Mar 05, 2019

An Eggcellent Solution

Dissolved air flotation & moving-bed biofilm reactors solve compliance woes

Dissolved air flotation & moving-bed biofilm reactors solve compliance woes

In 2016, the egg processing facility of a leading U.S. marketer of processed egg products was given a consent order by the local government to treat its wastewater for biological oxygen demand (BOD), total Kjeldahl nitrogen (TKN) and total suspended solids (TSS) prior to discharge to the local municipal treatment facility. The processing facility itself had been around for approximately 50 years at the time of the order.

The host city limited the allowable chemical usage in the facility’s wastewater treatment process for fear of disrupting the city’s activated sludge treatment system.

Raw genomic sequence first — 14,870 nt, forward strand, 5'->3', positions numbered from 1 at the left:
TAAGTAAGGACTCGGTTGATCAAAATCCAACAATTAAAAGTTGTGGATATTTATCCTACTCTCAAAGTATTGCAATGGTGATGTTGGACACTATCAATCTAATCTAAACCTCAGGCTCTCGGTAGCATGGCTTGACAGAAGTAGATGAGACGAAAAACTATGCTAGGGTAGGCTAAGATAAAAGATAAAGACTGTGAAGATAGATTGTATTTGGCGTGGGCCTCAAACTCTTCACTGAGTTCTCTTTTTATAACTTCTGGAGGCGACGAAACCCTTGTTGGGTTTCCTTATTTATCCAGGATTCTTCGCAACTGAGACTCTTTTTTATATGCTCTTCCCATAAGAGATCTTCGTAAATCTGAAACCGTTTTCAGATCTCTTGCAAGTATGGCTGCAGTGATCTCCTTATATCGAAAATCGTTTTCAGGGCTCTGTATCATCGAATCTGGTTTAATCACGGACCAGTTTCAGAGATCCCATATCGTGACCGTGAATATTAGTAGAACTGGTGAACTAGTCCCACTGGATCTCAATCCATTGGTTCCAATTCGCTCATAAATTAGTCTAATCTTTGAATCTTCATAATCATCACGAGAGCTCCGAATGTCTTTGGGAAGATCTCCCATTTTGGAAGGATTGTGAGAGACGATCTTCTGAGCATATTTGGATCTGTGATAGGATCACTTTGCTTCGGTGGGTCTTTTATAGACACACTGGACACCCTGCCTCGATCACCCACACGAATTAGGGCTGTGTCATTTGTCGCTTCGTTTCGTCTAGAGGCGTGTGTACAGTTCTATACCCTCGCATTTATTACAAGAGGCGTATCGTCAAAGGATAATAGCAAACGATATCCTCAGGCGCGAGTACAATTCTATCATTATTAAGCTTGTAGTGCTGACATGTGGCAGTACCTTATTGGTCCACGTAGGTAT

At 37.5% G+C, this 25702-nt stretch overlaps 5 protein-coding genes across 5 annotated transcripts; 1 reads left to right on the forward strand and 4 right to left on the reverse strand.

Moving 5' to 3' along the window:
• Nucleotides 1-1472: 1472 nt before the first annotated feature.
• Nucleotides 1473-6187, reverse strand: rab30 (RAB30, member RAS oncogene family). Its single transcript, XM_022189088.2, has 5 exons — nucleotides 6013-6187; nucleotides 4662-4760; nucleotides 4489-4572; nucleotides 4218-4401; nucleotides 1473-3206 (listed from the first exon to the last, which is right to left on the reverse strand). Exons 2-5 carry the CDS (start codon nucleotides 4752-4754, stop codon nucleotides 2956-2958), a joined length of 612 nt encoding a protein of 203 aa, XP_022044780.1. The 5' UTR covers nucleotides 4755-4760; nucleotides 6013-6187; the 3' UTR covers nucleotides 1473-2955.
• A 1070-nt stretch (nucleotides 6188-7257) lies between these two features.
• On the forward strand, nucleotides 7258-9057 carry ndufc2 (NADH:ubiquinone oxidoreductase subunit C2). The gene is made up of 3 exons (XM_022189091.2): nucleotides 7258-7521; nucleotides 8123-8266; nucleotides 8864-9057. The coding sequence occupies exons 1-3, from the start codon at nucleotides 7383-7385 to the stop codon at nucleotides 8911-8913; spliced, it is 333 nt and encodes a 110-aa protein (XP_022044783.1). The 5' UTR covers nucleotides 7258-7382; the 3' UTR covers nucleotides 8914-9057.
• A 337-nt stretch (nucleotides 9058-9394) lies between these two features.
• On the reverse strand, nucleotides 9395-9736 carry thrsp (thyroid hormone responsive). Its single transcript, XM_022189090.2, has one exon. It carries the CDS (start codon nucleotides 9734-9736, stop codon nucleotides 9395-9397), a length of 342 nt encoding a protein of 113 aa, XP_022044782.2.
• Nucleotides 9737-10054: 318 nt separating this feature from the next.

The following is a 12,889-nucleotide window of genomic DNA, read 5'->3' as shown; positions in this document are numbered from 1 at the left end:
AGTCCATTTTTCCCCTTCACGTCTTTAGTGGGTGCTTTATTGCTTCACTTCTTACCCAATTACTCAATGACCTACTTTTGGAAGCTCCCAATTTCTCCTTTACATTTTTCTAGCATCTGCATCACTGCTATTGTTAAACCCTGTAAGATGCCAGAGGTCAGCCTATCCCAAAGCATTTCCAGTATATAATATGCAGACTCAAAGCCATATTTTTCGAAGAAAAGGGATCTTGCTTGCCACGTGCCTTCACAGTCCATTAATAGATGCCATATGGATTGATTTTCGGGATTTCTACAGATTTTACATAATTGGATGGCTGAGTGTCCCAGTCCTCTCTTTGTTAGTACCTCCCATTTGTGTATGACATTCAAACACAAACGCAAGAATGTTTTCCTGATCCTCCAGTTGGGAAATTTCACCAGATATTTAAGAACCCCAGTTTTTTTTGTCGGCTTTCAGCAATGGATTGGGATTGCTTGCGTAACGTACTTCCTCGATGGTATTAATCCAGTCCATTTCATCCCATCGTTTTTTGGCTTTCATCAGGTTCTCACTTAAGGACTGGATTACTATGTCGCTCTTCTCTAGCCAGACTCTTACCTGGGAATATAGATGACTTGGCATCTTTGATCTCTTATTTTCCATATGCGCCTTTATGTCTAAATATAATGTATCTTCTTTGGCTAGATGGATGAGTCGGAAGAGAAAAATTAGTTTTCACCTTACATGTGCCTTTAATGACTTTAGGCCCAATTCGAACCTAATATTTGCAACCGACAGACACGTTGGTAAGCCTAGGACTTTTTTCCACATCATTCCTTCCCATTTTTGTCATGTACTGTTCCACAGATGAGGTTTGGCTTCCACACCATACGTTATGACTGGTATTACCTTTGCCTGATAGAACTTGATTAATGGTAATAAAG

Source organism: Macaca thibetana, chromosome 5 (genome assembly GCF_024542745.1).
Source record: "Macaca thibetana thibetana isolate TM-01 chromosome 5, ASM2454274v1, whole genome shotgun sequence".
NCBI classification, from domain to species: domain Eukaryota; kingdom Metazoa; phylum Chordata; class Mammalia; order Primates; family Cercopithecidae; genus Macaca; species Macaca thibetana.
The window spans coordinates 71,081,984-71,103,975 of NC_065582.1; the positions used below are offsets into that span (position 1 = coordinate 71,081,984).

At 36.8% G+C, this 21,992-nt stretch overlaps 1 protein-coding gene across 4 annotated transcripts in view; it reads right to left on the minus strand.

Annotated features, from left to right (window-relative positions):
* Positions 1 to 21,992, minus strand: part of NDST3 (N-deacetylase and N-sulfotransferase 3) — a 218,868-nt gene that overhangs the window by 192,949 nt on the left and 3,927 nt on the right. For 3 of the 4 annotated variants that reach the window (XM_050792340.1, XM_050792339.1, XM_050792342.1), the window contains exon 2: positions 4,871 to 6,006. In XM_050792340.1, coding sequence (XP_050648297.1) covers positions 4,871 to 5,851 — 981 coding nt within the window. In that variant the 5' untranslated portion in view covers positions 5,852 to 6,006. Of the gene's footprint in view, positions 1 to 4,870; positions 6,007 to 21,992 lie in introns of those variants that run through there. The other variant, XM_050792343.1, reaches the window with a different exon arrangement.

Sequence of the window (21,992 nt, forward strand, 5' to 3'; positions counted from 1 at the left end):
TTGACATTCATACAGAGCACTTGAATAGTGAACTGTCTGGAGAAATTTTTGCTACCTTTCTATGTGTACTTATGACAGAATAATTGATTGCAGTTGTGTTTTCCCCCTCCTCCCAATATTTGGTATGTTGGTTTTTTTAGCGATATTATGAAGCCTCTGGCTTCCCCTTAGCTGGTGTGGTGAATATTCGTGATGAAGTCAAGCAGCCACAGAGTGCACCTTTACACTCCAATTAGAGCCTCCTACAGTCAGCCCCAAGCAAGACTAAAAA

“There’s a lot of politics that were going on with this,” said Justin Olson, industrial sales manager for World Water Works. “The egg processing facility discharges their wastewater to the city municipal wastewater treatment plant. The municipal plant then treats to standards that are acceptable to discharge to the lake, which is highly regulated. The municipality had a violation discharging to the lake, and therefore they blamed the egg processing facility for sending them too high of wastewater to be able to treat. That is what started the whole need for the project and forced the egg processor to install an advanced wastewater treatment system in such a short amount of time.”